Milton Friedman was famous for his one-liners. One of his most repeated lines was: "I am in favor of cutting taxes under any circumstances and for any excuse, for any reason, whenever it's possible." Friedman believed government was too large and intrusive, and that by cutting taxes, the size of government would be reduced.
There is no doubt as to the contributions made by Friedman, along with his wife Rose, over the course of their lives. Friedman's academic work led to insights across a wide range of issues including inflation and unemployment, the nature of consumption, and economic methodology, to name just a few. For his efforts and accomplishments he was rightly awarded the Nobel Prize in economics in 1976.
It is, therefore, with more than a little trepidation that we quibble with Friedman about the efficacy of tax cuts anytime, anyplace, and for any reason.
Our disagreement lies in the ability of any tax cuts to achieve their prescribed ends: namely shrinking the size of government. Remember, it was not tax cuts per se that Friedman advocated but rather a retrenchment in the state.
Our view, which we developed in a recent study entitled Tax Payers and Tax Takers, is that tax relief that results in larger and larger shares of the population being exempt from paying any meaningful taxes leads to more demand, not less, for government.
The trouble with removing large numbers of people from the cost of paying taxes is that it establishes the foundation for ever-increasing demand for more government programs regardless of their actual benefits. The democratic decision-making process gets distorted when large segments of the population are relieved of paying the cost of government.
An example of this phenomenon is playing out in the U.S. In 2011, according to the Tax Policy Center, a little more than 46 per cent of American tax units -- individuals or households -- paid no federal income tax. Almost 28 per cent paid neither income nor payroll taxes. As the U.S. has no national sales tax, this means more than one-in-four Americans see no direct cost for the federal government.
Even when all federal taxes are included, a significant percentage of Americans simply don't have any real skin in the tax game. In 2011, the bottom 40 per cent of earners in the U.S. paid just 2.9 per cent of all federal taxes while earning a little over 12 per cent of total income.
The only group that shoulders more taxes proportionately than they earn are the top 20 per cent. They pay almost 70 per cent of the total tax burden while earning 55 per cent of total income. The U.S. now relies on top earners to a greater extent than any other industrialized country for its revenues.
One of the reasons so many Americans are exempt from income and payroll taxes is the Earned Income Tax Credit (EITC). The EITC was originally introduced in 1975 to assist low-income workers in overcoming what was called the welfare wall. As low-income workers earn more income either by working more or getting better jobs, they often lose benefits and subsidies. The EITC was designed to assist them through this transition.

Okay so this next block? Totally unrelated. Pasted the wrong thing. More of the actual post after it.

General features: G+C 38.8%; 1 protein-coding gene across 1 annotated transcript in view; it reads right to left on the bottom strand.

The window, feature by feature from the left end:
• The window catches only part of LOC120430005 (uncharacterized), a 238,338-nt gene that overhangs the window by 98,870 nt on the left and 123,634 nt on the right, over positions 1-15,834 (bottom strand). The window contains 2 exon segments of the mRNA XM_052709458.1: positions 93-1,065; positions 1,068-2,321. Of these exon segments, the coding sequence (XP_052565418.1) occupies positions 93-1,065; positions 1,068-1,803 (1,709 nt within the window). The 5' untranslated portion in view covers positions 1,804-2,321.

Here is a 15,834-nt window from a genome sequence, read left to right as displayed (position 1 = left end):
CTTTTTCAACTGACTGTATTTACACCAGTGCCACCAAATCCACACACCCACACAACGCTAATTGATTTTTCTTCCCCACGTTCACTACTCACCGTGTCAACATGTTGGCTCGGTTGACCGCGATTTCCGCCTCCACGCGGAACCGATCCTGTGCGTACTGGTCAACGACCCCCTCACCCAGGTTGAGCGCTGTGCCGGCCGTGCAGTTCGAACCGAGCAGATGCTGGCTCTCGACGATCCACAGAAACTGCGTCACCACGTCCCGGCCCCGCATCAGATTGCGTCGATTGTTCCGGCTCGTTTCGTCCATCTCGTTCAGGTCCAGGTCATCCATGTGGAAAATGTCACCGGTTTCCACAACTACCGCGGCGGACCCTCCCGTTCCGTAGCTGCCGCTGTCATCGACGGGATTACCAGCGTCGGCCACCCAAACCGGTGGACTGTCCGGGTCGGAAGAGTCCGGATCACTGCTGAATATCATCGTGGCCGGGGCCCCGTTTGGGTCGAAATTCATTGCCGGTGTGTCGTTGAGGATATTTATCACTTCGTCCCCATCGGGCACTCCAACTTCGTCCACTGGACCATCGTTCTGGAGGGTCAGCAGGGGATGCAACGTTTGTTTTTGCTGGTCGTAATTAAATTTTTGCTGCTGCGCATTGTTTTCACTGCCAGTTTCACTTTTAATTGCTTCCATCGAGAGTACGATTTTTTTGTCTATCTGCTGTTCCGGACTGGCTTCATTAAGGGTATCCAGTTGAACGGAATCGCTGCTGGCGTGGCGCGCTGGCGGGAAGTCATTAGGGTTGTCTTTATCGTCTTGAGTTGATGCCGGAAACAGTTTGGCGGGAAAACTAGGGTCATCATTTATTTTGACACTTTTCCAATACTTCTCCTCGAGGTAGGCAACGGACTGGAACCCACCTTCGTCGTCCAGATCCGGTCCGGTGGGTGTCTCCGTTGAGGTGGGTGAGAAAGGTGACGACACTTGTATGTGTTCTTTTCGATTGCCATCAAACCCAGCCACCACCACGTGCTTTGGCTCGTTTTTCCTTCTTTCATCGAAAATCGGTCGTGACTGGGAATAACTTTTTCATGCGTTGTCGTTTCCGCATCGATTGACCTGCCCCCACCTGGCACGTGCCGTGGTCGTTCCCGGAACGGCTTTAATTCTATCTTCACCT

The problem is the EITC has grown from a targeted program for low-income workers to a general program benefitting many middle-class households. One sign of its expansion is that almost one-in-four American families now qualify for EITC benefits whereas only nine per cent qualified in 1975.
The building blocks for such problems are now present in Canada. In 2007, Canada introduced its version of the EITC, the Working Income Tax Benefit (WITB). In 2009, WITB was increased markedly, increasing in cost to a little over $1 billion from $480 million. This in part explains the increase in the percentage of Canadian tax-filers who face no federal income tax, which has already increased to 37.7 per cent in 2010 from 32 per cent in 2000.
The experience of the United States is a cautionary tale for Canadians as we potentially begin down a similar path. That is not, however, to say that we do not favour tax relief. Indeed, we have repeatedly explained why large-scale personal income tax relief must be on the agenda over the course of this decade. It is the one area of taxes where Canada remains woefully uncompetitive.
The key to tax relief is that it balances the need for lowering the burden of government (i.e. reducing tax rates) against having citizens -- excluding those with low income -- pay some visible price for government. (The GST achieves much of this latter goal, which is one reason we opposed its reduction.)
That balance looks something like a dramatically simplified income tax system with fewer and lower tax rates, a drastic reduction in the loopholes, privileges, and tax credits in the tax system, and a national sales tax. In other words, we need tax cuts but the right ones.
This column was co-written with Niels Veldhuis, Fraser Institute president.